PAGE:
Anatomy of Good Prenatal Care: Perspectives of Low Income African-American Women on Barriers and Facilitators to Prenatal Care

Abstract

Background

Although early, consistent prenatal care (PNC) can be helpful in improving poor birth outcomes, rates of PNC use tend to be lower among African-American women compared to Whites. This study examines low-income African-American women’s perspectives on barriers and facilitators to receiving PNC in an urban setting.

Methods

We conducted six focus groups with 29 women and individual structured interviews with two women. Transcripts were coded to identify barriers and facilitators to obtaining PNC; codes were reviewed to identify emergent themes.

Results

Barriers to obtaining PNC included structural barriers such as transportation and insurance, negative attitudes towards PNC, perceived poor quality of care, unintended pregnancy, and psychosocial stressors such as overall life stress and chaos. Facilitators of PNC included positive experiences such as trusting relationships with providers, respectful staff and providers, and social support.

Conclusions

Findings suggest important components in an ideal PNC model to engage low-income African-American women.

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Acknowledgments

We gratefully acknowledge the generous women who were willing to share their stories with us; Samantha J. Perry, MPH, CHES; Farrin Bridgewater, MA; David Frazer, MPH; and Amy Harley, PhD for their contributions to this project; funding from the Children’s Community Health Plan; and resources from the Center for Urban Population Health and the YWCA of Southeast Wisconsin.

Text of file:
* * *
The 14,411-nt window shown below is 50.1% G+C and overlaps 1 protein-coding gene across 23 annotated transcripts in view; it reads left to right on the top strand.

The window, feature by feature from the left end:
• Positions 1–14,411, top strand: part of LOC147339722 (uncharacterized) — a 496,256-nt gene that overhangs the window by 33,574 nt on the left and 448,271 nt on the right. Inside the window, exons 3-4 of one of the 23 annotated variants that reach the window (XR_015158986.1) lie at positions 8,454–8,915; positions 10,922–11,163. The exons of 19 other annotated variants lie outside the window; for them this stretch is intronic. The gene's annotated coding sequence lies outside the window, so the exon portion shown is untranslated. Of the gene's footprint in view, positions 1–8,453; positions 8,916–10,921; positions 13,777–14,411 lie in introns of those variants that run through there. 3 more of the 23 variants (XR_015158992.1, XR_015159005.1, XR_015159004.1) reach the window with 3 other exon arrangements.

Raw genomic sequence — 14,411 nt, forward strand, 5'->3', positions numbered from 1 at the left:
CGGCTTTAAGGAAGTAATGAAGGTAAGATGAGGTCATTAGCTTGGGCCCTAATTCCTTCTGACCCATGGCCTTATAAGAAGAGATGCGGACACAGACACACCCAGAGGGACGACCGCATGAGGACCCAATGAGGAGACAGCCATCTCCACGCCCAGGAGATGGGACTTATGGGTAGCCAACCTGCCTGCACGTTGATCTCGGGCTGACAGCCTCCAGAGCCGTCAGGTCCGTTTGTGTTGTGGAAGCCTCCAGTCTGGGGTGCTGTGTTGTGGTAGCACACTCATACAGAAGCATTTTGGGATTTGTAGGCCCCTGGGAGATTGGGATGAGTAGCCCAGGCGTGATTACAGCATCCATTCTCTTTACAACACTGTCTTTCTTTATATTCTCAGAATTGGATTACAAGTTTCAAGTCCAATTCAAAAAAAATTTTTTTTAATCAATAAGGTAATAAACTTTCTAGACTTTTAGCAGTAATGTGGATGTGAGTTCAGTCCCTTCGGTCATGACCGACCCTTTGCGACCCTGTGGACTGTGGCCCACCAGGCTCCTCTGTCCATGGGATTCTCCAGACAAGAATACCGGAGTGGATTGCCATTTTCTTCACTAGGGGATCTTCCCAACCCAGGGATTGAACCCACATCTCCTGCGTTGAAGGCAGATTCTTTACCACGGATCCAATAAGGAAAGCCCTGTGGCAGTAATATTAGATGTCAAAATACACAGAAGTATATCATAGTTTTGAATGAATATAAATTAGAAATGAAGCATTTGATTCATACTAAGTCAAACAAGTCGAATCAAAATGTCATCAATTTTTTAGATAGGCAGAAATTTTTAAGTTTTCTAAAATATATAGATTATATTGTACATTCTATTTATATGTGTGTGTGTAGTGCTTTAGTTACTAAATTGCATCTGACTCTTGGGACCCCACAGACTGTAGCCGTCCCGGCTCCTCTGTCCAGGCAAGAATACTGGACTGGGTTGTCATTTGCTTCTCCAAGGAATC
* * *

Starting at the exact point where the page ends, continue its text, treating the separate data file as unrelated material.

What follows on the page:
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Correspondence to Mary C. Mazul.

Ethics declarations

All procedures performed in studies involving human participants were in accordance with the ethical standards of the institutional review board and with the 1964 Helsinki declaration and its later amendments or comparable ethical standards.

Funding

This study was funded in part by Children’s Community Health Plan.

Conflict of Interest

Author A declares that he/she has no conflict of interest. Author B declares that he/she has no conflict of interest. Author C declares that he/she has no conflict of interest.

Informed Consent

Informed consent was obtained from all individual participants included in the study.

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Mazul, M.C., Salm Ward, T.C. & Ngui, E.M. Anatomy of Good Prenatal Care: Perspectives of Low Income African-American Women on Barriers and Facilitators to Prenatal Care. J. Racial and Ethnic Health Disparities 4, 79–86 (2017). https://doi.org/10.1007/s40615-015-0204-x

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Keywords

  • Prenatal care
  • Qualitative study
  • Infant mortality
  • Racial disparity